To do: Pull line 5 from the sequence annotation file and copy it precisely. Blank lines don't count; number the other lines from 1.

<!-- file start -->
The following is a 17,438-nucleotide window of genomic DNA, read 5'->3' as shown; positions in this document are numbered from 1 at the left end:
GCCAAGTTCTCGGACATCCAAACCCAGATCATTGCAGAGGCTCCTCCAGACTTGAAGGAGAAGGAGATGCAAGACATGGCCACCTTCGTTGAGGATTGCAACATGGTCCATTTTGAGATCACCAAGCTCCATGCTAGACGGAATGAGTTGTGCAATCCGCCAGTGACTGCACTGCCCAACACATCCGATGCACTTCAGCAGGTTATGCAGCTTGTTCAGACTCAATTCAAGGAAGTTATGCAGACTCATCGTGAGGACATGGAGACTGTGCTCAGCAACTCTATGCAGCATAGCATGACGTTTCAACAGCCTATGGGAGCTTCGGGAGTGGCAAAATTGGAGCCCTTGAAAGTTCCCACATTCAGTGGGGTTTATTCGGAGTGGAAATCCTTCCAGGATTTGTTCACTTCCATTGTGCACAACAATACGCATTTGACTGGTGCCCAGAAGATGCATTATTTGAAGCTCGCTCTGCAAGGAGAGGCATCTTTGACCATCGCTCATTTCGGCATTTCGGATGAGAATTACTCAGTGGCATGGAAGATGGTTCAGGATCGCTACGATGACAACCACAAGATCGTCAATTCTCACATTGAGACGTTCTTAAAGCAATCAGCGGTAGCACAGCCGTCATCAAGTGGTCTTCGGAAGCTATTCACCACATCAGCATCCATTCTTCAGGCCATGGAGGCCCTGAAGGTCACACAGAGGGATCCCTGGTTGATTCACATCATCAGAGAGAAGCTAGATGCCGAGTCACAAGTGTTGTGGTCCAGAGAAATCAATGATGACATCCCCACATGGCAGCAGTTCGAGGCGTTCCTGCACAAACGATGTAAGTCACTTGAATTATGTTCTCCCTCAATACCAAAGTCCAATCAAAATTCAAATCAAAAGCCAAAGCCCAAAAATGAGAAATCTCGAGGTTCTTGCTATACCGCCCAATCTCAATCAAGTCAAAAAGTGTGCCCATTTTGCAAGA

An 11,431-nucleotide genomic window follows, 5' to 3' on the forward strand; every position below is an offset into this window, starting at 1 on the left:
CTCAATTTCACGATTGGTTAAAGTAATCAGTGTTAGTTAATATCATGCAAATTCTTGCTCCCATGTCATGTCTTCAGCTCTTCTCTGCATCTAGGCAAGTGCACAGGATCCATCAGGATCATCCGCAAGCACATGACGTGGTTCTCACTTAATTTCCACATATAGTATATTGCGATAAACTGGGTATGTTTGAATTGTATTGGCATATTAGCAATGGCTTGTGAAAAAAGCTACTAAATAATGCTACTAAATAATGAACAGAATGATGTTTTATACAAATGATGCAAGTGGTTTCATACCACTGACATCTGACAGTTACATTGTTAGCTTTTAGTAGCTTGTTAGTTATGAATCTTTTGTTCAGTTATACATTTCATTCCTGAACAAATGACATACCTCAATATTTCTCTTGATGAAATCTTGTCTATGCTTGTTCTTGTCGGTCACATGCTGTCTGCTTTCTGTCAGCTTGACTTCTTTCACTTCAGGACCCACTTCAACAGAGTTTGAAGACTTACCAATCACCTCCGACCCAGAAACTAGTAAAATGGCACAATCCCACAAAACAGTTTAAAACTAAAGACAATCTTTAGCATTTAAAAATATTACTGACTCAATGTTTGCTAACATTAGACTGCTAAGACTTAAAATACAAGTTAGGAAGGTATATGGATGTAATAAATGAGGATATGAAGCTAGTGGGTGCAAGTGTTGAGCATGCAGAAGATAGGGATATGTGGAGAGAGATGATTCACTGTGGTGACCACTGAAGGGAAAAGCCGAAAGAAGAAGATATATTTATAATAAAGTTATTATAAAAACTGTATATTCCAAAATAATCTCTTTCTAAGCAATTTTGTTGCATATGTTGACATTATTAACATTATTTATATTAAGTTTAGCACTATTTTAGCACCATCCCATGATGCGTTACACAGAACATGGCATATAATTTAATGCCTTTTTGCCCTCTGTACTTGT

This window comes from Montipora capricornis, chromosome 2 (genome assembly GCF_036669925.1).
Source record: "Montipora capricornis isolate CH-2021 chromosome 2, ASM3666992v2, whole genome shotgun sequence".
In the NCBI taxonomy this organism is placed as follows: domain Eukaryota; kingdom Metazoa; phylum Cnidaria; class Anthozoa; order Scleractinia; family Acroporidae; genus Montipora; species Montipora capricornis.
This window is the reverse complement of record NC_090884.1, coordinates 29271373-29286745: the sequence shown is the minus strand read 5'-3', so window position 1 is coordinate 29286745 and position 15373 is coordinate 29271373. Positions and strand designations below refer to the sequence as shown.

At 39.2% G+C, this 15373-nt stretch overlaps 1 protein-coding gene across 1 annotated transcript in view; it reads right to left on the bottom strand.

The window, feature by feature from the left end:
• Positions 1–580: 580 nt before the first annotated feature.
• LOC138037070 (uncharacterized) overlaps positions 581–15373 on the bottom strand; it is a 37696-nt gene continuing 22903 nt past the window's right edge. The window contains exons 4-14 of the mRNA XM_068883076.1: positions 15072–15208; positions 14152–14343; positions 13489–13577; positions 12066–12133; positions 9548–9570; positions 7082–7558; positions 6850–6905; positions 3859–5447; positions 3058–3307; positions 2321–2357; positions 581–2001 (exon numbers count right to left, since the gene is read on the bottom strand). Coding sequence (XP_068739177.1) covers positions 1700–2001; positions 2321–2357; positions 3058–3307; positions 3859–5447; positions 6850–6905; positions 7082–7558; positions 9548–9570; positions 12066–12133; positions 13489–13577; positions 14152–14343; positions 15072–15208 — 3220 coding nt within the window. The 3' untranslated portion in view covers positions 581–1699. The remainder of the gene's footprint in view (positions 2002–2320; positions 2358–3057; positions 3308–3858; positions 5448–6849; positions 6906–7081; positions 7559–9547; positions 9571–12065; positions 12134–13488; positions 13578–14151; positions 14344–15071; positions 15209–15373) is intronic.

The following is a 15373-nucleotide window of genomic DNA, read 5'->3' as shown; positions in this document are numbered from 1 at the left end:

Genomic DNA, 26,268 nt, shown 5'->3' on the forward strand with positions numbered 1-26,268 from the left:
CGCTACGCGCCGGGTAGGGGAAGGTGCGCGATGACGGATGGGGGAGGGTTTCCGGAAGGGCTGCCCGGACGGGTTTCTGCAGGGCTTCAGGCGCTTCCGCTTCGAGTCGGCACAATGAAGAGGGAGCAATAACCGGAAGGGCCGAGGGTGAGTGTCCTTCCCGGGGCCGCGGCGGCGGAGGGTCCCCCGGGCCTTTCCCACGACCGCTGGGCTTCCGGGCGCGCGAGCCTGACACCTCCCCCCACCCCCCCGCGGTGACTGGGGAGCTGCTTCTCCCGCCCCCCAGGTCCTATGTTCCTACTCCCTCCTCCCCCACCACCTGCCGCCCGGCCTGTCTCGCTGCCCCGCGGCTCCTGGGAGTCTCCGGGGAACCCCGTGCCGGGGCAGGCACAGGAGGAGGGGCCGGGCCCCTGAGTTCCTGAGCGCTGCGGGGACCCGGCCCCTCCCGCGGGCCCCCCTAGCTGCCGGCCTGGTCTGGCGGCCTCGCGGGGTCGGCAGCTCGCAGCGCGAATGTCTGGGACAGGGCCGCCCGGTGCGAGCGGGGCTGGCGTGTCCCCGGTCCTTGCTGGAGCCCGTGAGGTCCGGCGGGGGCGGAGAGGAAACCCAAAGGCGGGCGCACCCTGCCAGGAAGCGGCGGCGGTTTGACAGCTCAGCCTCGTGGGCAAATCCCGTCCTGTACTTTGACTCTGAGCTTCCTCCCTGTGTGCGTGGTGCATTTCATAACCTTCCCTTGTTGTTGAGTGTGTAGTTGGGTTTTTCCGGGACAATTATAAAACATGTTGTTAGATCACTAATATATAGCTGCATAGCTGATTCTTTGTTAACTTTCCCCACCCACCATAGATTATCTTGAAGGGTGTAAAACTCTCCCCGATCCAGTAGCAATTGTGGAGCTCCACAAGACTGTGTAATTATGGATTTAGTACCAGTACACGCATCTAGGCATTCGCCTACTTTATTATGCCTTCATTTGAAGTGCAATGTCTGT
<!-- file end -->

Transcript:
This window comes from Montipora capricornis, chromosome 2 (genome assembly GCF_036669925.1).